Frozen Big Apple on menu for Broncos, Seahawks
JERSEY CITY, N.J. — An icy wind made its way through the Meadowlands, cut across the Hudson River and into frigid Manhattan. Looks like Mother Nature is taking seriously the NFL’s slogan for the upcoming Super Bowl: Best Served Cold.
One week before kickoff, on the day the Broncos and Seahawks are arriving in the frozen Big Apple, Sunday brought a bit of a thaw. Temperatures actually reached the low 20s.
Not that the guys who will take the field at MetLife Stadium have any complaints or concerns. They’d play this one on the New Jersey tundra or in Death Valley.
“Absolutely,” Denver linebacker Wesley Woodyard said. “We’ve been talking about that, our leadership group, that’s something that’s key for everybody. Enjoy the moment of New York, be there, enjoy the Super Bowl, but we are there for a purpose, and that’s winning a football game. I think everybody understands that.”
What they also understand is that the upcoming week is unlike anything else they experienced during the season. Or during any season.
More media, for sure. A glaring spotlight on everything. Spending a week away from home. Practicing in another team’s facility: the Seahawks at the Giants’ complex across the parking lots from MetLife Stadium, the Broncos at the Jets’ place in Florham Park, about 30 minutes from the Meadowlands.
“I mean obviously it’s the biggest game that we’ve ever played in,” Seahawks receiver Doug Baldwin said. “It’s one of the games that we’ve been dreaming about playing in it since we were 6 years old on little league fields. The distraction of the hype that surrounds it, it’s definitely real.
“But, that distraction is something that we have to try and eliminate. It’s going to be difficult. But in order for us execute as well as we want to, we have to eliminate that distraction.”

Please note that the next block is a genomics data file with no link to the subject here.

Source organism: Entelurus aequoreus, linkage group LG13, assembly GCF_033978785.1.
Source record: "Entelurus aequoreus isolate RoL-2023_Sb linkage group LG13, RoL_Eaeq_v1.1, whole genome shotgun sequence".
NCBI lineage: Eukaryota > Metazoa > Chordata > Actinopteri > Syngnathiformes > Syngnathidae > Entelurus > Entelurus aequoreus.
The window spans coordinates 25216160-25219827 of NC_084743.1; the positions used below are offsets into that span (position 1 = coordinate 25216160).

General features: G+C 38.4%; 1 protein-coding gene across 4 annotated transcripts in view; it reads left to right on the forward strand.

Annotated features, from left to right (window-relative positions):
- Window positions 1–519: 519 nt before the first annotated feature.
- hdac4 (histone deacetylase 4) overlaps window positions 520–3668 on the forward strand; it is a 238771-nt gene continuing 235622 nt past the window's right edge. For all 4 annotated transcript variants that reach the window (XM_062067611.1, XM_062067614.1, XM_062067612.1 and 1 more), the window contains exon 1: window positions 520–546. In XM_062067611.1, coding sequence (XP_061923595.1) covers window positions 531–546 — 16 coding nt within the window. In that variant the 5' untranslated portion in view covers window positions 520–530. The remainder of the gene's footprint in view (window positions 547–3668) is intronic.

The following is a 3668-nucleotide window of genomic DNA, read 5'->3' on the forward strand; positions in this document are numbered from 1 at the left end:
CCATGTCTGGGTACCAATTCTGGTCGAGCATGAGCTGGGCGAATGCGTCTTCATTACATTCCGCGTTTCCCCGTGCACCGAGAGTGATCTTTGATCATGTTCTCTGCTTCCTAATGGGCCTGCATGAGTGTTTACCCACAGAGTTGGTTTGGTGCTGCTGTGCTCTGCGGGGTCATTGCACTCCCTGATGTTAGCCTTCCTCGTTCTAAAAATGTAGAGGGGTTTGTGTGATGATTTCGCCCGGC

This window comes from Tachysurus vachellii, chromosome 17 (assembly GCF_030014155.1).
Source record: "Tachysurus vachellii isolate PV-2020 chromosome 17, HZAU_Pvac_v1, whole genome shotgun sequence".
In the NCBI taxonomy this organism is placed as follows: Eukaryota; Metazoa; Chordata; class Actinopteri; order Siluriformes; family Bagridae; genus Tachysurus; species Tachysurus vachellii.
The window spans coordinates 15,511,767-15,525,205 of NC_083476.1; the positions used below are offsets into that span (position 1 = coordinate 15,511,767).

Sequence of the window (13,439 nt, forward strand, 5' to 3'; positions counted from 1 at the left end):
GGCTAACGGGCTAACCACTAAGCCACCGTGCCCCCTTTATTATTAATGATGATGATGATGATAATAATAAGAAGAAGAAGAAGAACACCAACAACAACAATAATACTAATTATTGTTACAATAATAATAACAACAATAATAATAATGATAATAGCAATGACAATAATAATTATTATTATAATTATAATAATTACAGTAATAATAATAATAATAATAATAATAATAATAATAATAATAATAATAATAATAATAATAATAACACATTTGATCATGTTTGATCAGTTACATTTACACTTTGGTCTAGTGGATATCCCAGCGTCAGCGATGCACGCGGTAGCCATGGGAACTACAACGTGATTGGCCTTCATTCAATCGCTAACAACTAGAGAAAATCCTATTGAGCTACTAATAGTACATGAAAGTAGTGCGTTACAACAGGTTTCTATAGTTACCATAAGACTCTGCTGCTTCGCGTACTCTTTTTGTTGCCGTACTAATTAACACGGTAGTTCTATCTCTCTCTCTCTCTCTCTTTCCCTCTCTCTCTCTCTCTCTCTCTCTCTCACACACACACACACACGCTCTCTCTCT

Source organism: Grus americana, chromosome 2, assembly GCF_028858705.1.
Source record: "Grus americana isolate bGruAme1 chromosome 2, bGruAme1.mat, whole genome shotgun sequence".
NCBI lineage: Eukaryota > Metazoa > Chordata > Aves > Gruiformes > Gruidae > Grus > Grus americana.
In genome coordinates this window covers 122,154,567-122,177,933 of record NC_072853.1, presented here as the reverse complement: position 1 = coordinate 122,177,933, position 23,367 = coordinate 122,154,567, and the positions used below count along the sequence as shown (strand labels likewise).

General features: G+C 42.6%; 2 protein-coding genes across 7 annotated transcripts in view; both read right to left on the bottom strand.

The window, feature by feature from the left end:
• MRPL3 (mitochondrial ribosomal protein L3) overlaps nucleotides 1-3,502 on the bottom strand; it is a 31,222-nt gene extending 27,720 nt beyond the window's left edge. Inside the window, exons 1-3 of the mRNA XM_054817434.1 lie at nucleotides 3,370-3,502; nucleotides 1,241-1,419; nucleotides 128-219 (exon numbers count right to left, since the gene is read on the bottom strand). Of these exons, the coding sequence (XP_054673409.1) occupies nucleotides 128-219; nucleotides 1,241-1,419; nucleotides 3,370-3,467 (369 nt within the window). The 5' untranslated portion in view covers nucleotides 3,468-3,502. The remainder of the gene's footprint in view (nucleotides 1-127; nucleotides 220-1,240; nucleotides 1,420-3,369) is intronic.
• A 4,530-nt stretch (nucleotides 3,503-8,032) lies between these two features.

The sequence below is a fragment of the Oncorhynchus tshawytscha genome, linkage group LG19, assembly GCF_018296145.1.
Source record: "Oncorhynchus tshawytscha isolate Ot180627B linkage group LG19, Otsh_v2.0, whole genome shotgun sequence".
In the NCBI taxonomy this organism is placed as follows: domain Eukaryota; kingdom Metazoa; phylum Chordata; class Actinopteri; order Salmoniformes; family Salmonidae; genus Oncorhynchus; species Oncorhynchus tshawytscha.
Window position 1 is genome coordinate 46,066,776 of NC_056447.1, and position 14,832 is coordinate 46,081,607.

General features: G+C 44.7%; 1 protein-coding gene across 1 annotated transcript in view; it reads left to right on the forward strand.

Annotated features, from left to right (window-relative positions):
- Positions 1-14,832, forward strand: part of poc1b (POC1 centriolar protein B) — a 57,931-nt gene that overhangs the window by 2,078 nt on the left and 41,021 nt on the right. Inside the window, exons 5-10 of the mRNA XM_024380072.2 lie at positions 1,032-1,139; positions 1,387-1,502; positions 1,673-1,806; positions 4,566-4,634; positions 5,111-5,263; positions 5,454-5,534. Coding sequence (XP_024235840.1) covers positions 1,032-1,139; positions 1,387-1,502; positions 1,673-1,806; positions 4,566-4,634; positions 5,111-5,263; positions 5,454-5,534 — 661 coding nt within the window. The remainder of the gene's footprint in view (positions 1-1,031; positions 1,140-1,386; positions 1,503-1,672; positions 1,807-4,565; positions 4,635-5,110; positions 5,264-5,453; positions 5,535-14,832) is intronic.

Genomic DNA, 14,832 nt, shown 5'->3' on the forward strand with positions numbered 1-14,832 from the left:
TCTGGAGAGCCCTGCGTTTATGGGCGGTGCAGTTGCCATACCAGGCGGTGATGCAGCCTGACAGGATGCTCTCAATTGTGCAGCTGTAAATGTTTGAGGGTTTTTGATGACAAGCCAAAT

Not one Seahawks player has been this far, giving Denver something of an edge in experience. The Broncos have four: receiver Wes Welker, tight end Jacob Tamme, cornerback Dominique Rodgers-Cromartie and some quarterback named Peyton.
Manning, of course, is the only current Bronco to have won a ring, with Indianapolis in 2007. He also lost the Super Bowl in 2010 with the Colts.
“I think the biggest thing he’s said is eliminate distractions, making sure you’re taking care of the little details, doing extra, watching film, working out, getting your body right,” receiver Eric Decker said.
“And then I think the biggest thing is he says he’s won one, he’s lost one. And it’s a complete high; it’s a complete low. So, really understand to give everything you’ve got because this is the last game of the year.”
And it’s the first Super Bowl ever played outdoors in a cold-weather city. There’s snow on the ground, frost in the air, and plenty of forecasts for what might be ahead next Sunday.
The only truly accurate forecast, though, was delivered by Seahawks All-Pro safety Earl Thomas.
“I don’t care where we play,” he said. “I know when we play, all the feelings and the stuff I need to get ready and prepare. It’ll be there.”